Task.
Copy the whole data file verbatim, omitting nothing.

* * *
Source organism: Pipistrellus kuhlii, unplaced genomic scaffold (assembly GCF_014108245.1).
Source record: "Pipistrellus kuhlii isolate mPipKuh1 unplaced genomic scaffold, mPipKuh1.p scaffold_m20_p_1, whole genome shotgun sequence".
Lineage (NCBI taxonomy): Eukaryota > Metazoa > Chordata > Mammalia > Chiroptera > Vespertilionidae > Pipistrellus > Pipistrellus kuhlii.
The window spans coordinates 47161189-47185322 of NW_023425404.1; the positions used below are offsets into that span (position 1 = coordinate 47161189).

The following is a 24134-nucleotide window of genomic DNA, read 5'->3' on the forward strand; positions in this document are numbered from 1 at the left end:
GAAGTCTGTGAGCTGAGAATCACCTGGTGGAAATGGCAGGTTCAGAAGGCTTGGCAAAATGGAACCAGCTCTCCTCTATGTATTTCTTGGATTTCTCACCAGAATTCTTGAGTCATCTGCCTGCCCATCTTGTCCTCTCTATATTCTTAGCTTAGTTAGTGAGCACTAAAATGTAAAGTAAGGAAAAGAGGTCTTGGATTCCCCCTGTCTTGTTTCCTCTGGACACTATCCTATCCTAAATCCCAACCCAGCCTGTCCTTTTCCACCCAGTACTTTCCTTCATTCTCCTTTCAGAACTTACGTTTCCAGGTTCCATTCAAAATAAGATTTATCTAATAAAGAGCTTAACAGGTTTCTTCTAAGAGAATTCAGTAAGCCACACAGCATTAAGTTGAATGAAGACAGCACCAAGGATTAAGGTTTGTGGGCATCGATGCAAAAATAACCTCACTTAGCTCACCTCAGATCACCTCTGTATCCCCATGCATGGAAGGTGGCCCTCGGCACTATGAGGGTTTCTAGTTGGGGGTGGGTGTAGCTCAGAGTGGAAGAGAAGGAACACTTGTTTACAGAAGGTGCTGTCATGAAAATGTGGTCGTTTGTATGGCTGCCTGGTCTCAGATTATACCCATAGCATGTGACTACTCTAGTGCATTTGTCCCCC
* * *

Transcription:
Source organism: Pipistrellus kuhlii, unplaced genomic scaffold (assembly GCF_014108245.1).
Source record: "Pipistrellus kuhlii isolate mPipKuh1 unplaced genomic scaffold, mPipKuh1.p scaffold_m20_p_1, whole genome shotgun sequence".
Lineage (NCBI taxonomy): Eukaryota > Metazoa > Chordata > Mammalia > Chiroptera > Vespertilionidae > Pipistrellus > Pipistrellus kuhlii.
The window spans coordinates 47161189-47185322 of NW_023425404.1; the positions used below are offsets into that span (position 1 = coordinate 47161189).

The following is a 24134-nucleotide window of genomic DNA, read 5'->3' on the forward strand; positions in this document are numbered from 1 at the left end:
GAAGTCTGTGAGCTGAGAATCACCTGGTGGAAATGGCAGGTTCAGAAGGCTTGGCAAAATGGAACCAGCTCTCCTCTATGTATTTCTTGGATTTCTCACCAGAATTCTTGAGTCATCTGCCTGCCCATCTTGTCCTCTCTATATTCTTAGCTTAGTTAGTGAGCACTAAAATGTAAAGTAAGGAAAAGAGGTCTTGGATTCCCCCTGTCTTGTTTCCTCTGGACACTATCCTATCCTAAATCCCAACCCAGCCTGTCCTTTTCCACCCAGTACTTTCCTTCATTCTCCTTTCAGAACTTACGTTTCCAGGTTCCATTCAAAATAAGATTTATCTAATAAAGAGCTTAACAGGTTTCTTCTAAGAGAATTCAGTAAGCCACACAGCATTAAGTTGAATGAAGACAGCACCAAGGATTAAGGTTTGTGGGCATCGATGCAAAAATAACCTCACTTAGCTCACCTCAGATCACCTCTGTATCCCCATGCATGGAAGGTGGCCCTCGGCACTATGAGGGTTTCTAGTTGGGGGTGGGTGTAGCTCAGAGTGGAAGAGAAGGAACACTTGTTTACAGAAGGTGCTGTCATGAAAATGTGGTCGTTTGTATGGCTGCCTGGTCTCAGATTATACCCATAGCATGTGACTACTCTAGTGCATTTGTCCCCC